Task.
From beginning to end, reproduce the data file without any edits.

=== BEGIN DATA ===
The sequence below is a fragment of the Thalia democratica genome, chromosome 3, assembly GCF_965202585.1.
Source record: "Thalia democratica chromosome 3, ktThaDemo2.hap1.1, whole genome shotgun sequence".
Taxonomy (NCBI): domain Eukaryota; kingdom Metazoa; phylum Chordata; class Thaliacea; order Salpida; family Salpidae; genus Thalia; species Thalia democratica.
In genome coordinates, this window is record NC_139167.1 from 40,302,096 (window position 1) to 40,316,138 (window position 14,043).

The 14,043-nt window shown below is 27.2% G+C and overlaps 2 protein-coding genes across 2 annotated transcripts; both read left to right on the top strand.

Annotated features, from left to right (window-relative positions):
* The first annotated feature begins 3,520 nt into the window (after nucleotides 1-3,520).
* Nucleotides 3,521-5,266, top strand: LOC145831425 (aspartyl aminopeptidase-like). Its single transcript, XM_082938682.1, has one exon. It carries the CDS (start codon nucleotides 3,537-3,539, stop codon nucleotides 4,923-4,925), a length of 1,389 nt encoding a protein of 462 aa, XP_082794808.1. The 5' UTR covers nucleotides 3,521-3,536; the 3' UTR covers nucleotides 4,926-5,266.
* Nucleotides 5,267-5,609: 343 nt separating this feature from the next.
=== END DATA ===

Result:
The sequence below is a fragment of the Thalia democratica genome, chromosome 3, assembly GCF_965202585.1.
Source record: "Thalia democratica chromosome 3, ktThaDemo2.hap1.1, whole genome shotgun sequence".
Taxonomy (NCBI): domain Eukaryota; kingdom Metazoa; phylum Chordata; class Thaliacea; order Salpida; family Salpidae; genus Thalia; species Thalia democratica.
In genome coordinates, this window is record NC_139167.1 from 40,302,096 (window position 1) to 40,316,138 (window position 14,043).

The 14,043-nt window shown below is 27.2% G+C and overlaps 2 protein-coding genes across 2 annotated transcripts; both read left to right on the top strand.

Annotated features, from left to right (window-relative positions):
* The first annotated feature begins 3,520 nt into the window (after nucleotides 1-3,520).
* Nucleotides 3,521-5,266, top strand: LOC145831425 (aspartyl aminopeptidase-like). Its single transcript, XM_082938682.1, has one exon. It carries the CDS (start codon nucleotides 3,537-3,539, stop codon nucleotides 4,923-4,925), a length of 1,389 nt encoding a protein of 462 aa, XP_082794808.1. The 5' UTR covers nucleotides 3,521-3,536; the 3' UTR covers nucleotides 4,926-5,266.
* Nucleotides 5,267-5,609: 343 nt separating this feature from the next.